What's New
Site Map

Bits N Bobs
Food And Drink

Recipe Collections
Recipe A Week 2013
Recipe A Week 2010
A-Z of Regional Cakes

Selected Entries
Pinhole Photography
Keeping Quail
A different recipe each week
Friends websites
Oven Temperatures and Measuring Cups

Most popular stories
A Hamster's Home is his C...
Hamster Peanuts
Simple HDR photography wi...
A Tangfastic Mess
Halloween Animal Beds
Decaffeinated Coffee
Pizza, Hamsters and Ballo...
Hamster Baby Update
Garden Fountain
More Squirrel Photos
Not Quite HDR photography

RSS Feeds:
RSS Feed Entire Site.
RSS Feed Diary only.

Powered by Blosxom

Pinhole Photography Ring
pinhole webring logo
powered by RingSurf
Next | Previous
Random Site | List Sites

Porridge Week 2

Story location: Home / Blog / food_and_drink /

I only had time to try 4 different porridges this week. I'm going to be away on Friday so won't have chance to make anything.

Monday: Bacon and Syrup

Yes, you read that right. I don't like mixing sweet flavours with meat and consider pineapple with gammon or on a pizza to be a very poor choice. I decided to be adventurous and try a sweet bacon porridge. Mistake. I could still taste it even after a cup of tea and brushing my teeth.

Bacon and Syrup porridge

Tuesday: Apple and Blackberry

After last week's Apple and Cinnamon porridge, I decided to try an Apple, Blackberry and Cinnamon porridge, using extra cinnamon. This was better than the plain apple one, although the blackberry seeds added a bit of a crunchy texture.

Wednesday: Lemon Berry Porridge

This was inspired by a recipe from the World Porridge Making championships. I used a mixture of frozen berries (blueberries, blackberries, wild strawberries and red gooseberries) which were mostly picked in our garden, with about a tablespoon of added lemon juice. I cooked the porridge in water instead of milk then added the fruit.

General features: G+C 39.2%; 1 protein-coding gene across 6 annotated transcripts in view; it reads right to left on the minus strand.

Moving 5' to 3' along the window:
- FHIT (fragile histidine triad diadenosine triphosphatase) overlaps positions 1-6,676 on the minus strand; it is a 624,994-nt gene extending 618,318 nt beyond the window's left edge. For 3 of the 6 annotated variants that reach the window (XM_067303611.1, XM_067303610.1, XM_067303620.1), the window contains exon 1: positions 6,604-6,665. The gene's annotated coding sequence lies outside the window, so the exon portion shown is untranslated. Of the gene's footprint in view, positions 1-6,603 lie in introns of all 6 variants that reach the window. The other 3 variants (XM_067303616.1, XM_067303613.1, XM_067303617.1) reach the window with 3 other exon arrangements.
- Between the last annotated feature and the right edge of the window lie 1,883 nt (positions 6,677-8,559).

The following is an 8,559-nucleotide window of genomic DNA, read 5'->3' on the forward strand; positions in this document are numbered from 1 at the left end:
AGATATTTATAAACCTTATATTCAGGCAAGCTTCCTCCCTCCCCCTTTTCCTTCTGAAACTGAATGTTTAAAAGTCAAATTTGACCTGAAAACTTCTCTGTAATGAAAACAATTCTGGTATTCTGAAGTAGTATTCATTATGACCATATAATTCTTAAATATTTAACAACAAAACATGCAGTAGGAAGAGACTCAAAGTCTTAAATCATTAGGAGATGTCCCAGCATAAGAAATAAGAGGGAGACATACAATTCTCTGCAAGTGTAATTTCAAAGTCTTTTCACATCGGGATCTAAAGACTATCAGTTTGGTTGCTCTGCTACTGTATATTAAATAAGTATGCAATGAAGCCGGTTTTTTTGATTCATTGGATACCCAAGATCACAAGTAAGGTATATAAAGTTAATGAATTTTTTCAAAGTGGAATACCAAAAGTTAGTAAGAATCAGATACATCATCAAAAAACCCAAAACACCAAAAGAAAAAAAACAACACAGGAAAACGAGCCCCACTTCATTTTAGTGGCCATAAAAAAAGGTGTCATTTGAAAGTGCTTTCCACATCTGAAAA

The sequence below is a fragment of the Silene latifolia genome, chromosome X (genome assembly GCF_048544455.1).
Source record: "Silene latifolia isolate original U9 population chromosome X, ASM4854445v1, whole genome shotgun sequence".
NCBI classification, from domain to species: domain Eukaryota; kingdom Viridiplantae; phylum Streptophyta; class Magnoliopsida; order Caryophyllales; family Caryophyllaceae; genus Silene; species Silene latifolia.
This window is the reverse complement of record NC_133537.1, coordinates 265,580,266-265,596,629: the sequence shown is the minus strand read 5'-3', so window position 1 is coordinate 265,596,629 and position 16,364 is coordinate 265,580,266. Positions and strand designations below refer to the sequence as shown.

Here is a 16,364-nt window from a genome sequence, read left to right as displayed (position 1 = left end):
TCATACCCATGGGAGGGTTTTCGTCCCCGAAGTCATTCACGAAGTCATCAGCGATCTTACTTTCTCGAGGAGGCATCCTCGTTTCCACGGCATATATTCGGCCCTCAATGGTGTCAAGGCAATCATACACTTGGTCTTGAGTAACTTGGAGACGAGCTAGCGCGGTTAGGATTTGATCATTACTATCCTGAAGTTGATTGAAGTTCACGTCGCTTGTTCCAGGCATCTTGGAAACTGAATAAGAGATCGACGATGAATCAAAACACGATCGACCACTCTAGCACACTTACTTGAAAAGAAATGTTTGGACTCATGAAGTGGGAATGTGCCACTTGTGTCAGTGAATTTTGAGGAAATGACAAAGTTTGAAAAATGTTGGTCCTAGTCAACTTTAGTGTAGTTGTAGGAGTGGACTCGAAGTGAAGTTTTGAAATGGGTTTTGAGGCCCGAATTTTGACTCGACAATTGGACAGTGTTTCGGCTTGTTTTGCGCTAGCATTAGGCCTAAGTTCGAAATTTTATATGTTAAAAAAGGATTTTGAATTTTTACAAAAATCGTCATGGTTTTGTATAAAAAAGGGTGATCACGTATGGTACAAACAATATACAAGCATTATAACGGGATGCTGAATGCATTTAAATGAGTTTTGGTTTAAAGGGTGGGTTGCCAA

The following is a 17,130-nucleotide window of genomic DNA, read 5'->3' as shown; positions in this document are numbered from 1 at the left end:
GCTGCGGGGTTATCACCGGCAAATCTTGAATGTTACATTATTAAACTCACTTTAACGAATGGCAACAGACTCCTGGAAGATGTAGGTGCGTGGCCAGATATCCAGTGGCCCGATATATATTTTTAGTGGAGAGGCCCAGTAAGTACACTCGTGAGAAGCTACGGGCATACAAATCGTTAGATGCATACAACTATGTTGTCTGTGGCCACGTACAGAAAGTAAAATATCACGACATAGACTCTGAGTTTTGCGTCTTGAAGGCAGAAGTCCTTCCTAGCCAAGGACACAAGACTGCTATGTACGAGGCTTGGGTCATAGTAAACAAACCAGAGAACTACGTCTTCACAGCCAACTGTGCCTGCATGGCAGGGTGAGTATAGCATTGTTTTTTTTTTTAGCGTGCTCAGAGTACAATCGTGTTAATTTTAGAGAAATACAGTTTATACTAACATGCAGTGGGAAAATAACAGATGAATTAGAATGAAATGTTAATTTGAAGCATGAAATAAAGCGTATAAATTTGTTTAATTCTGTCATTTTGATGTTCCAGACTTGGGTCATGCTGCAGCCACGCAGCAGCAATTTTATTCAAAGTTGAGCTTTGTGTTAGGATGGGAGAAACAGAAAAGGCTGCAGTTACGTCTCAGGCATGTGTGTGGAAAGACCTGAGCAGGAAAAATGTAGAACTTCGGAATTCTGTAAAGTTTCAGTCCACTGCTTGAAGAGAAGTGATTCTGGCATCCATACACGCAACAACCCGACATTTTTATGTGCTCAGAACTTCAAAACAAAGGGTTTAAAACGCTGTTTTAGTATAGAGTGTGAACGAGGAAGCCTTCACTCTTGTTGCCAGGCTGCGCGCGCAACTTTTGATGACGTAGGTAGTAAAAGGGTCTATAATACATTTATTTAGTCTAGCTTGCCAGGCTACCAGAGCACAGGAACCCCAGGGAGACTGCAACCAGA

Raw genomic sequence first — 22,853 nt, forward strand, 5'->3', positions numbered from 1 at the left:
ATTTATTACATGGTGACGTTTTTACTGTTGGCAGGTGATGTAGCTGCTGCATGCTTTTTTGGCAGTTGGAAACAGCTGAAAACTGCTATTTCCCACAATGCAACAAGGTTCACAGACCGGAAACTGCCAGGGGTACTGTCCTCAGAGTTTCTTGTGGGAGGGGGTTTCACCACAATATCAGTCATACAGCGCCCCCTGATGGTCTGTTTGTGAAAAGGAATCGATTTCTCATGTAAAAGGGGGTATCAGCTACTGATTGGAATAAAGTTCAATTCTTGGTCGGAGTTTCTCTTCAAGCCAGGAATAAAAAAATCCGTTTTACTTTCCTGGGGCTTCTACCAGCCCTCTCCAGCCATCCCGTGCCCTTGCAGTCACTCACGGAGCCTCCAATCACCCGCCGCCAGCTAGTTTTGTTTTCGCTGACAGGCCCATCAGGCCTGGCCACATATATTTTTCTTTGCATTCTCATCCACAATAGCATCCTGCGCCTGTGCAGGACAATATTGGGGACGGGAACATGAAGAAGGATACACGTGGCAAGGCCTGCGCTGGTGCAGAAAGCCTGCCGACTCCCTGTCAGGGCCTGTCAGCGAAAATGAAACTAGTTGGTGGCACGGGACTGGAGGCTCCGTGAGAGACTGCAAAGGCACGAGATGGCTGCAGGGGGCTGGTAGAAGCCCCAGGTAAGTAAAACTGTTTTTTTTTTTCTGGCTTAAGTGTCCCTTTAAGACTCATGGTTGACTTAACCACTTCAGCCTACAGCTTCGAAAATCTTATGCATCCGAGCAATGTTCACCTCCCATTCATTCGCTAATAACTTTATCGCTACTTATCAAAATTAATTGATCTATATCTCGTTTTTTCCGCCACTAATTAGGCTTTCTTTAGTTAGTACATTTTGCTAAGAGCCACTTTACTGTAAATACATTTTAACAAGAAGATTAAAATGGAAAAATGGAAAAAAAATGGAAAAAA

I tried the porridge first, before adding any extra sugar. I don't think it needed any. The fruit were quite sweet and the lemon juice balanced it out with some added sharpness.

Lemon Berry Porridge

Thursday: Chocolate and Coconut

This was inspired by the flavours of the Bounty chocolate bar. Since dessicated coconut can be quite 'bitty', I microwaved some in water last night then added it to the porridge this morning, along with some drinking chocolate. The coconut still had a bit of bite to it. I have tried coconut in porridge several times before and there are always some hard bits so I probably need to boil or simmer it for quite a long time to stop that happening.

Porridge Week 1

Story location: Home / Blog / food_and_drink /

I have porridge for breakfast fairly often but now that the weather is starting to get cold, it's probably time to make it my regular breakfast now. Most mornings I just add some dried fruit and sometimes some honey but this week I thought I would try a different flavour each day.

Monday: Peanut butter and Cranberry

Since it is World Porridge Day, I decided to do a different porridge each day this week. I only decided this after I had already left for work so this morning I used what I had available: a tub of dried cranberries and a small pot of peanut butter.

Tuesday: Dried raspberry

While I like raspberries, the taste didn't get into the porridge and they were very 'bitty' to eat.

Wednesday: Apple, cinnamon and brown sugar